FRANKFORT — More than $1 million in grants to grandparents raising their grandkids and $1.5 million to local health departments would be slashed to make up for a state government shortfall under a proposal unveiled Thursday.
Other programs that could be in jeopardy include Homeplace, which connects elderly and poor residents with health and social services, funding for a statewide poison control center and a mobile health clinic in Central Kentucky.
If the state does not find additional revenue soon, the safety net Kentuckians depend on in tough times will have gaping holes, Janie Miller, secretary for the Cabinet for Health and Family services, said Thursday.
Miller was the latest state agency head to detail how a proposed 4 percent budget cut would affect day-to-day operations. Gov. Steve Beshear last week asked most state agencies to make 4 percent cuts in an attempt to make up for a projected $456 million shortfall. The cabinet for Health and Family Services has to trim $18.6 million from its budget.
"We've already done all the belt tightening," Miller said. "We're now cutting services."
The state gives eligible grandparents $700 in vouchers to help with health care, school supplies and other essentials if they are raising their grandchildren. The state-funded program would be discontinued in 2009 if the General Assembly approves the cuts.
Concerning proposed cuts to local health departments, Miller said it's difficult to say how the departments will be able to manage the loss in funding. Health departments also receive county and other government funding.
The cabinet is also looking at eliminating security at a Louisville cabinet office, closing some neighborhood cabinet offices in Louisville and consolidating a Hopkinsville clinic for special-needs children with other clinics.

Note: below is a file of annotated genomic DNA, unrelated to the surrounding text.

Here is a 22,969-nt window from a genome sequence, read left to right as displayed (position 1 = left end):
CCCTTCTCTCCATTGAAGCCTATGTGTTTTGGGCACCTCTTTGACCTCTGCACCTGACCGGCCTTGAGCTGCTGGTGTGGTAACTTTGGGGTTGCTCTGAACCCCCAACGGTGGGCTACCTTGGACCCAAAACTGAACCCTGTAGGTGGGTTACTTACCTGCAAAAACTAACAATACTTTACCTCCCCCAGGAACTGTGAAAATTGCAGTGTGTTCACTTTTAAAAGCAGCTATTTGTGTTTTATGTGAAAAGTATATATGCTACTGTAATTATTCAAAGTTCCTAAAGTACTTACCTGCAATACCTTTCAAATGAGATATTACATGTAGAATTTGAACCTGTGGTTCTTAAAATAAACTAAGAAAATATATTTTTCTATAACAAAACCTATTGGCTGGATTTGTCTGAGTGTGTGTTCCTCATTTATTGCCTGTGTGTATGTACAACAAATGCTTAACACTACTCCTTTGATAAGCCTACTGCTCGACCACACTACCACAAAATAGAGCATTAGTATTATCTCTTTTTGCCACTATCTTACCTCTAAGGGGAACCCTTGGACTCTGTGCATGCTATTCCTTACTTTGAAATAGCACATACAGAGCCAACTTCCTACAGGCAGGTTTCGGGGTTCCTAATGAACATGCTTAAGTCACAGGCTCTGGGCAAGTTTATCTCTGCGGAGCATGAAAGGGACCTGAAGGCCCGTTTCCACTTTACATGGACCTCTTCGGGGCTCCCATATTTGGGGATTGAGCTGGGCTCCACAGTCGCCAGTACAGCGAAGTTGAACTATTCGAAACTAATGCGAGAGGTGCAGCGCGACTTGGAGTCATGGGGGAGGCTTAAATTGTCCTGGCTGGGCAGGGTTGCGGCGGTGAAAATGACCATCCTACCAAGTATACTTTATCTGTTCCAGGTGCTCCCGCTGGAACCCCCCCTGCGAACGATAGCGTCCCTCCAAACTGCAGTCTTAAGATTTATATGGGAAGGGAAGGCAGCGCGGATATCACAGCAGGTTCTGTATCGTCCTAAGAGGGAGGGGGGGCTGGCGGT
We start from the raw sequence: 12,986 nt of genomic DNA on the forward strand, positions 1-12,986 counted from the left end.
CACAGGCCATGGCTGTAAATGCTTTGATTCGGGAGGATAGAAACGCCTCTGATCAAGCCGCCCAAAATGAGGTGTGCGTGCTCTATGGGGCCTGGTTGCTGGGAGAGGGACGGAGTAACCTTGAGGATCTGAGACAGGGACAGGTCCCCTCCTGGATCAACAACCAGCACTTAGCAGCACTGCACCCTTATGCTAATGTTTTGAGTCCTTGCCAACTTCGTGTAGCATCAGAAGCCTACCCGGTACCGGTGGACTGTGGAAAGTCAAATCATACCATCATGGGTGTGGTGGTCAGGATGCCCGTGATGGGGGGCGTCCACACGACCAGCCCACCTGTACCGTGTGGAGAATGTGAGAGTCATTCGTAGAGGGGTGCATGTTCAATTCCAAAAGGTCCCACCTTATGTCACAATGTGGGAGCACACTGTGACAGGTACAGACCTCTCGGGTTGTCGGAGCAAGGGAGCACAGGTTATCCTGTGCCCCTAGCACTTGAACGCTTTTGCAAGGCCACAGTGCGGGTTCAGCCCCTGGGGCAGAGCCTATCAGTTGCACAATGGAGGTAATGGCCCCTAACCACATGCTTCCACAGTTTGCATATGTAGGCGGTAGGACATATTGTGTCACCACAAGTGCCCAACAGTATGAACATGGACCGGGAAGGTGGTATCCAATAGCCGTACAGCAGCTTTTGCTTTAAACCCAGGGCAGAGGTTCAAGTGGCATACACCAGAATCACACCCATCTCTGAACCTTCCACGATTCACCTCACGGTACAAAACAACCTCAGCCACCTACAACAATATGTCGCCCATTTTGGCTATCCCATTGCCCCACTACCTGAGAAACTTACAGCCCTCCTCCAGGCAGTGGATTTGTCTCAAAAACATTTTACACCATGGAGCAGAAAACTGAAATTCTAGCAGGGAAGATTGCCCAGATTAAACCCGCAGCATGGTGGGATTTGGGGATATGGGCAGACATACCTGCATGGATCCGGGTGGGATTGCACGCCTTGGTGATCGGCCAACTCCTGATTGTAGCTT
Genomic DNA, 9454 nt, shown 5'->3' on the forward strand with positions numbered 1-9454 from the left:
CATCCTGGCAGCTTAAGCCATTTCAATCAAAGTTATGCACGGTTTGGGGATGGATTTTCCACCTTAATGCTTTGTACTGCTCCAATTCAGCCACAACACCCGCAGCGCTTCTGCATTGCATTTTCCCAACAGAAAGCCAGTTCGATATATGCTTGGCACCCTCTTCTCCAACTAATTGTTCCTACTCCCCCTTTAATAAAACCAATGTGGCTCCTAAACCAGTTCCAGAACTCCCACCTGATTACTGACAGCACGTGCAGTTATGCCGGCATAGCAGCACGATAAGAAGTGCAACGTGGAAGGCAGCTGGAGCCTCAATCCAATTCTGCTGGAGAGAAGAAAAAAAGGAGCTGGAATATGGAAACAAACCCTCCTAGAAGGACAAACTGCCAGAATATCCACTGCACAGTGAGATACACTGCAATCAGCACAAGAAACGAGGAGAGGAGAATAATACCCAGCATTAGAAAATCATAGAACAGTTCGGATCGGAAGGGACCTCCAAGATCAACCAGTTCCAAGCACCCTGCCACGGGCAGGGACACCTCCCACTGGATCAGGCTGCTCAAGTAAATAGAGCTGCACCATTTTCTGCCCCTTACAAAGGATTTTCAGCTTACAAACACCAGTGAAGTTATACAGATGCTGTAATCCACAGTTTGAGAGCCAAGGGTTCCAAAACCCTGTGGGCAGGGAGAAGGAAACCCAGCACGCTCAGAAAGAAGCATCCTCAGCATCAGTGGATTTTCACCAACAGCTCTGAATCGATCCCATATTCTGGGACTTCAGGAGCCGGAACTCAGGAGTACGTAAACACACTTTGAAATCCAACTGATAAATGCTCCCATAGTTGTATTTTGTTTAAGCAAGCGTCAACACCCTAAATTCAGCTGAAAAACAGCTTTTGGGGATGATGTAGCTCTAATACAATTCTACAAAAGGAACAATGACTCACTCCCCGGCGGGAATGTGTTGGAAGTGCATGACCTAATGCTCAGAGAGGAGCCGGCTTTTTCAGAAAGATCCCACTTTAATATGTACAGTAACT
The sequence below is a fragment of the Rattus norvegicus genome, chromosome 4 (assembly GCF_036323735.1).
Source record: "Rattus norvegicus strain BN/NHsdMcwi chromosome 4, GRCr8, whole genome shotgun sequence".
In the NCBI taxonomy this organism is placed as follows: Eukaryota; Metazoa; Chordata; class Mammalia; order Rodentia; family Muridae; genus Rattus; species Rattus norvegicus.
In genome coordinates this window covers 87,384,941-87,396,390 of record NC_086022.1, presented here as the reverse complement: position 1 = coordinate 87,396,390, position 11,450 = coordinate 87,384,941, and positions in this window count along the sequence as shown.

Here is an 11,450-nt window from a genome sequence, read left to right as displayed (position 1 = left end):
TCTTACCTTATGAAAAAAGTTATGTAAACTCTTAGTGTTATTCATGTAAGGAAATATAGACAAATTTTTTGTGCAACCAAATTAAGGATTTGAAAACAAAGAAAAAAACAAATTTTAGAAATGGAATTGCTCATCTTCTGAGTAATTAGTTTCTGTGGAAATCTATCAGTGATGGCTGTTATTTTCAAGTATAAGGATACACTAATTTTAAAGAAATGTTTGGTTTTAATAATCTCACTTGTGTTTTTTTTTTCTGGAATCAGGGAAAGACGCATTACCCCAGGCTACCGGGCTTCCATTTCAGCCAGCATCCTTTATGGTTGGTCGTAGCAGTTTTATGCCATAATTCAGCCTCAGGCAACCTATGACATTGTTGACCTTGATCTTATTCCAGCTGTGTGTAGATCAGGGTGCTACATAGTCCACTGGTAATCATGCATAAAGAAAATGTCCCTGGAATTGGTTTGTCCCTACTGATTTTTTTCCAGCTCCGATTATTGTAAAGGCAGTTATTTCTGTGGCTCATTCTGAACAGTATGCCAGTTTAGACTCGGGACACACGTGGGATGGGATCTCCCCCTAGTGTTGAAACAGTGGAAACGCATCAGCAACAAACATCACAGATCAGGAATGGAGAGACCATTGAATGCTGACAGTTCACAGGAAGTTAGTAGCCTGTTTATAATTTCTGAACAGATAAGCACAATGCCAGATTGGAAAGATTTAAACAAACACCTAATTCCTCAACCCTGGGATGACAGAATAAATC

Saved from the proposed cuts were the community mental health system, mental retardation and Medicaid funding. Miller said the cabinet opted not to cut any staff. It's already down 700 employees to about 7,300.
It is still filling critical positions such as front-line social workers, because there is more work that needs to be done.
"More and more people are coming in the door," Miller said. For example, the number of people applying for food stamps increased by 42,000 this October, compared to October 2007.
But if the legislature does not pass an increase in the cigarette tax or find another revenue source, Miller said, she might have to lay off social workers, cut or reduce Medicaid services and close units in state-run facilities for the mentally disabled.
Bart Baldwin, president of the Children's Alliance, which represents private child care providers, said how the state will cut reimbursements to the agencies is still being worked out.
"I know they're trying to limit the negative impacts," Baldwin said. But any reductions in payments for private foster care placements will at best result in reduction of services to children. At worst, some agencies will have to close, Baldwin said. "We take care of 3,000 of the 7,000 kids in state custody," Baldwin said. "It's just a no-brainer to me that these kids should be a priority."
The cabinet also faces other monetary problems, including a more than $183 million shortfall in Medicaid, a state and federal health care program for the poor and the elderly. That $183 million is not included in the $496 million shortfall.